Penn Medicine is the first academic medical center in Philadelphia - one among just a handful of academic medical centers in the U.S.—to launch a program across multiple professional schools and affiliated hospitals at Penn to improve the health of lesbian, gay, bisexual, and transgender (LGBT) individuals. Health disparities and inequalities within this community have become increasingly recognized, but are rarely addressed in today's health care settings.
The Penn Medicine Program for LGBT Health is focusing on five key areas to help address these gaps:
•Climate -Nurture and support LGBT diversity and inclusion in the workplace, classroom, and healthcare settings
•Education—Enhance education of faculty, students, and staff in LGBT health and health disparities
•Research—Foster research on the optimal ways to improve the care for LGBT patients and their families
•Patient Care—Provide patient and family-centered care to the LGBT community.
•Outreach—Increase collaboration between Penn, affiliated health systems, and the Philadelphia LGBT community
"This program is unique to the region because of its comprehensive and interdisciplinary nature, touching on parts of the Penn family that are pivotal to moving the needle in LGBT health care—taking patient care, research, and education to the next level," said Baligh Yehia, MD, MPP, MSHP, director of the program and assistant professor of Medicine at the Perelman School of Medicine. "Our vision is to improve the care of LGBT individuals in our communities by becoming a local and national leader in LGBT health."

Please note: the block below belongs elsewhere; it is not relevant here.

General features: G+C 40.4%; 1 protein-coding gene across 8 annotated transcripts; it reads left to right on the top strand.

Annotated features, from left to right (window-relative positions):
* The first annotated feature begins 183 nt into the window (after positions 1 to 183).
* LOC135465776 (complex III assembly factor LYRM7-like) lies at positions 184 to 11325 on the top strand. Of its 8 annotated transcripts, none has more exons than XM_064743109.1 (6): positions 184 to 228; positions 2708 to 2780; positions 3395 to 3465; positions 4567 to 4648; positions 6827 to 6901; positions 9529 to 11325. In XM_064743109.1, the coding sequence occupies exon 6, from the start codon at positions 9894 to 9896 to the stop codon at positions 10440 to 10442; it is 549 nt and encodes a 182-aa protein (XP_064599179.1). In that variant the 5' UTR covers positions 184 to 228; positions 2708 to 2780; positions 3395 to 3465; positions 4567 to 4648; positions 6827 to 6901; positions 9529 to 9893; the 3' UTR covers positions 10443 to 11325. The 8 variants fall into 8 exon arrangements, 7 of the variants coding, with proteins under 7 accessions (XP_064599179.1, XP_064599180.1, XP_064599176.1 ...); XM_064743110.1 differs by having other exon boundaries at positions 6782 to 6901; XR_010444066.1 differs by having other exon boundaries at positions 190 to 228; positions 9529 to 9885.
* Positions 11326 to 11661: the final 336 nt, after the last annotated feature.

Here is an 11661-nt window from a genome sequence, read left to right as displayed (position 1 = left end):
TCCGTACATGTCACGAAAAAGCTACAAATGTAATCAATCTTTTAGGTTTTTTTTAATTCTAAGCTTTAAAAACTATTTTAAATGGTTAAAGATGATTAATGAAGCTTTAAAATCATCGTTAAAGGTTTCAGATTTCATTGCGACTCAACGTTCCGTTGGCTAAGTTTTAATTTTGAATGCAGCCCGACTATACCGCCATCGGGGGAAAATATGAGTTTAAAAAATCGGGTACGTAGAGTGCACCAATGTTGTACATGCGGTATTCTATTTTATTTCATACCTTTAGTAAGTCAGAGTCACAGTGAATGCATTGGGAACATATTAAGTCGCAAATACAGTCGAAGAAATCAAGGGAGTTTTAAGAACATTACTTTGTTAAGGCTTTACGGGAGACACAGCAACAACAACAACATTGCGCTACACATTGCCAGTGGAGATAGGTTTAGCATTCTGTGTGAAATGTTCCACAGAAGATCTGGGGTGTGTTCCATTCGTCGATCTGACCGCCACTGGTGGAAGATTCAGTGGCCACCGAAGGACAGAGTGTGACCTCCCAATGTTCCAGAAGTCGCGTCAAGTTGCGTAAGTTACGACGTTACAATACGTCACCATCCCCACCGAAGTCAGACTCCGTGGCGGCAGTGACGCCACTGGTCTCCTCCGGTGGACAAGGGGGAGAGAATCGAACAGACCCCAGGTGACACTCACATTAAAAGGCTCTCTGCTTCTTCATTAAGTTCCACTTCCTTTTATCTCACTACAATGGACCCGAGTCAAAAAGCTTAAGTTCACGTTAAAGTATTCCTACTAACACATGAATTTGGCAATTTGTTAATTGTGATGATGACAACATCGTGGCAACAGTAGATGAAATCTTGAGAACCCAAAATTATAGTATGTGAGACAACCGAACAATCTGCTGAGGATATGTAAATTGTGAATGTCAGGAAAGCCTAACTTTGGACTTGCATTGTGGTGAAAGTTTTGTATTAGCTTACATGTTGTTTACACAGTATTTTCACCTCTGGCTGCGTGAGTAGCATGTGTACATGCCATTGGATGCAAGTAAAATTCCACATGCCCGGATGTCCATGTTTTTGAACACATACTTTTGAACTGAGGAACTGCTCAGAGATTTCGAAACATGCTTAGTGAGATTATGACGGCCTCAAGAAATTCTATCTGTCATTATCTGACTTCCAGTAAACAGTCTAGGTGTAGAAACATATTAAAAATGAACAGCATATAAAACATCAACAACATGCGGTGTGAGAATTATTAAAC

The program is being rolled out in the Perelman School of Medicine, Penn School of Nursing, Penn School of Dental Medicine, Penn's Center for Public Health Initiatives, and hospitals and facilities of the University of Pennsylvania Health System.
Leading federal institutions and national organizations have recognized that many members of the LGBT community face barriers to high-quality, patient-centered care, including decreased access to health care, lack of awareness and insensitivity to their unique health needs, and inequitable health system policies and practices. These barriers contribute to the multiple health disparities experienced by LGBT individuals.
For instance, compared to their heterosexual counterparts, LGBT populations have higher rates of HIV, certain forms of cancer, depression, suicide, and tobacco use. LGBT adults are also more likely to delay or avoid seeking medical care due to decreased access and fear of discrimination.
Research is also scant—a recent study found that only one half of 1 percent of National Institutes of Health-funded studies between 1989 and 2011 focused on LGBT health—and though it's improving, education is minimal in today's medical schools. Students receive, on average, less than 5 hours of LGBT health training, according to a survey of 150 deans of medical education.
The new program at Penn is broad by design and ranges from improving patients' healthcare experiences by implementing new policies and trainings to fostering collaborations among faculty investigating LGBT health issues to improved outreach to better serve the needs of the community.